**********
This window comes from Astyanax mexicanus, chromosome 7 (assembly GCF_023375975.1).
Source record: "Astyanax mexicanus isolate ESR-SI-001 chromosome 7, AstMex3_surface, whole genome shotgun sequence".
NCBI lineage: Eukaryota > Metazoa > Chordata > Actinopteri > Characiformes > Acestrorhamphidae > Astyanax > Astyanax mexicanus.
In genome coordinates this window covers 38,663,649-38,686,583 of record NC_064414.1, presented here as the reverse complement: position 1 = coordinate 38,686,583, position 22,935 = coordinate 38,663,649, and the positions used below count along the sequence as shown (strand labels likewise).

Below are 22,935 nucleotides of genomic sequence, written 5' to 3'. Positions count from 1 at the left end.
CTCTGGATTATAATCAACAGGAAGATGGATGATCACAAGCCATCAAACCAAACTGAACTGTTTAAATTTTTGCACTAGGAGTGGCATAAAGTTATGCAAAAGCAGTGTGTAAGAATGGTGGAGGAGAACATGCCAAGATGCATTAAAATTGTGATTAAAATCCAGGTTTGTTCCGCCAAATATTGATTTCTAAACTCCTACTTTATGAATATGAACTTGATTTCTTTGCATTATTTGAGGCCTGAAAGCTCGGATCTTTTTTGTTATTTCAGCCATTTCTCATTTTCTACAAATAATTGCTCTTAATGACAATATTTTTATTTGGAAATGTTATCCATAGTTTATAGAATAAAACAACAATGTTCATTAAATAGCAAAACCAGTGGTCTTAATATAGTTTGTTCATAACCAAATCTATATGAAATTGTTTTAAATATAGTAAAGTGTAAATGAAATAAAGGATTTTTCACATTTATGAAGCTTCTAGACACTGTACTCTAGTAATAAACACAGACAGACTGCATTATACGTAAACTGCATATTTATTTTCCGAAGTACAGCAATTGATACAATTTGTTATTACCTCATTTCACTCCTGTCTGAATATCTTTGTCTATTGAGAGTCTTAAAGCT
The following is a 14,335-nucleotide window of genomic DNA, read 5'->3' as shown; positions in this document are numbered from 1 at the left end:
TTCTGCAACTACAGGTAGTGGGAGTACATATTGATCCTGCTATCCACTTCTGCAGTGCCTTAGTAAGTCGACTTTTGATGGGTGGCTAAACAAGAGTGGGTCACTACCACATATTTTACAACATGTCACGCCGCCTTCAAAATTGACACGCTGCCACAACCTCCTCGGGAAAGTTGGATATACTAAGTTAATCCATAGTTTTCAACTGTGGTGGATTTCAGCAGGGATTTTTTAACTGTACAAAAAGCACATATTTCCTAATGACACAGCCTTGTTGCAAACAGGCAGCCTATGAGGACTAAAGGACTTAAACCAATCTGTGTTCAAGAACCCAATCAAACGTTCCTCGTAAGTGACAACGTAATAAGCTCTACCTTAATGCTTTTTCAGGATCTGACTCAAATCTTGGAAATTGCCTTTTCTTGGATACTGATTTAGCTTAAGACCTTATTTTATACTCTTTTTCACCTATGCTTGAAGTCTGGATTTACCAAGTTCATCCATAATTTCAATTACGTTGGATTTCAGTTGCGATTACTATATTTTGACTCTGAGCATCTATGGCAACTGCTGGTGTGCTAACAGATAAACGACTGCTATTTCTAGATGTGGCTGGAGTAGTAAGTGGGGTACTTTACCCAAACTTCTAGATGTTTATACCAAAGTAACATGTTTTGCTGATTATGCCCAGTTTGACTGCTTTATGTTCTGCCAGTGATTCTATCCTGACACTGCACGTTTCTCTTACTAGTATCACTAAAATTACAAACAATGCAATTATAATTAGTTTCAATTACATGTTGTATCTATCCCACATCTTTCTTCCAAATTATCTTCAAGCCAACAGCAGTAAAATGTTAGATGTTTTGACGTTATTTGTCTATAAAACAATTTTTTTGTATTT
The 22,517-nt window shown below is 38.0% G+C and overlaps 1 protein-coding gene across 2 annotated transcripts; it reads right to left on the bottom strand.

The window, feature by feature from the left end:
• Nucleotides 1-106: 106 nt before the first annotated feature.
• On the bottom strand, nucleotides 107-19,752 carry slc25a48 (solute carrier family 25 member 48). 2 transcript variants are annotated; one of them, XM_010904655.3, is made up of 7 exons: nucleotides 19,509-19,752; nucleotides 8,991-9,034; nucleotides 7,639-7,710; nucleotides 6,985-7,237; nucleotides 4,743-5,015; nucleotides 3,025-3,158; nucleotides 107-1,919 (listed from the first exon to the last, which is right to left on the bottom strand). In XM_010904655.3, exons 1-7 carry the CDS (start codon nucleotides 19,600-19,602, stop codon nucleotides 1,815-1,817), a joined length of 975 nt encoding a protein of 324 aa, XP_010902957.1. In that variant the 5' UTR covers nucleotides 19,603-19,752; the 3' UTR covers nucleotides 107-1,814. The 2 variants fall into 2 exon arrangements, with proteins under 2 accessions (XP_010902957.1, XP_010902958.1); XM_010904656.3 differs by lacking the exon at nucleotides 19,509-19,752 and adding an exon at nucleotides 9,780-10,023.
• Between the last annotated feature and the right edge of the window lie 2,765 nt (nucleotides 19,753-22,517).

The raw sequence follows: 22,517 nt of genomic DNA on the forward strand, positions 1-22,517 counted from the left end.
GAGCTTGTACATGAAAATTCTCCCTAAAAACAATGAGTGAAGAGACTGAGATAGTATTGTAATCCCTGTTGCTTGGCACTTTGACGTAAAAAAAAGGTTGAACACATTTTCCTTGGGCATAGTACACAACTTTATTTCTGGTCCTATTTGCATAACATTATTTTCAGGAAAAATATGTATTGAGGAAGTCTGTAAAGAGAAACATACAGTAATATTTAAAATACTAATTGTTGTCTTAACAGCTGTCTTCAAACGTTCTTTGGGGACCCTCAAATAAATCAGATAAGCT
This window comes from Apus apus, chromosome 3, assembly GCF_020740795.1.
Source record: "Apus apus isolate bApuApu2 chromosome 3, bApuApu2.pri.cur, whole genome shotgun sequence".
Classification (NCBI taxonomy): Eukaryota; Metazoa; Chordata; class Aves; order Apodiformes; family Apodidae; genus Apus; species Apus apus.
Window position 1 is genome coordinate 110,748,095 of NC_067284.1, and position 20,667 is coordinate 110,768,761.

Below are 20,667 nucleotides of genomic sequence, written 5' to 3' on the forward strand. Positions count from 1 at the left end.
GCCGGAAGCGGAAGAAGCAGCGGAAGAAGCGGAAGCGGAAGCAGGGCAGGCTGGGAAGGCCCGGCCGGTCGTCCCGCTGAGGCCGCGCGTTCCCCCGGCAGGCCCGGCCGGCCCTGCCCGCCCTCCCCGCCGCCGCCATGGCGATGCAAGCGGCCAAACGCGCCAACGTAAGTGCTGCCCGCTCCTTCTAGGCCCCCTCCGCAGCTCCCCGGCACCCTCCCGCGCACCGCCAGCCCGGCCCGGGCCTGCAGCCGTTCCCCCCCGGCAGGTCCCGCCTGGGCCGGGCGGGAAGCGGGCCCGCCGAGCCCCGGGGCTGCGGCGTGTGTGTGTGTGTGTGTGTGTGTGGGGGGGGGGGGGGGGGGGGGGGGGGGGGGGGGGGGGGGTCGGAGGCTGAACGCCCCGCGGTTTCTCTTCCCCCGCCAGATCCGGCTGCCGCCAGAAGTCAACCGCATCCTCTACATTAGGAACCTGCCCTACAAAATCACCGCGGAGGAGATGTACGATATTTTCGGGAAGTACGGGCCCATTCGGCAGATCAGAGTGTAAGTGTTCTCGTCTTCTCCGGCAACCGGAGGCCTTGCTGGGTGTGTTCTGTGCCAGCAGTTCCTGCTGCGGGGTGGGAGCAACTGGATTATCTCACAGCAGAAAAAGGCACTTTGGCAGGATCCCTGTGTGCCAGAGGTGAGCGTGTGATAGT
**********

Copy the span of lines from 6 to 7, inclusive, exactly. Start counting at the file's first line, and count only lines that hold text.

CTCTGGATTATAATCAACAGGAAGATGGATGATCACAAGCCATCAAACCAAACTGAACTGTTTAAATTTTTGCACTAGGAGTGGCATAAAGTTATGCAAAAGCAGTGTGTAAGAATGGTGGAGGAGAACATGCCAAGATGCATTAAAATTGTGATTAAAATCCAGGTTTGTTCCGCCAAATATTGATTTCTAAACTCCTACTTTATGAATATGAACTTGATTTCTTTGCATTATTTGAGGCCTGAAAGCTCGGATCTTTTTTGTTATTTCAGCCATTTCTCATTTTCTACAAATAATTGCTCTTAATGACAATATTTTTATTTGGAAATGTTATCCATAGTTTATAGAATAAAACAACAATGTTCATTAAATAGCAAAACCAGTGGTCTTAATATAGTTTGTTCATAACCAAATCTATATGAAATTGTTTTAAATATAGTAAAGTGTAAATGAAATAAAGGATTTTTCACATTTATGAAGCTTCTAGACACTGTACTCTAGTAATAAACACAGACAGACTGCATTATACGTAAACTGCATATTTATTTTCCGAAGTACAGCAATTGATACAATTTGTTATTACCTCATTTCACTCCTGTCTGAATATCTTTGTCTATTGAGAGTCTTAAAGCT
The following is a 14,335-nucleotide window of genomic DNA, read 5'->3' as shown; positions in this document are numbered from 1 at the left end: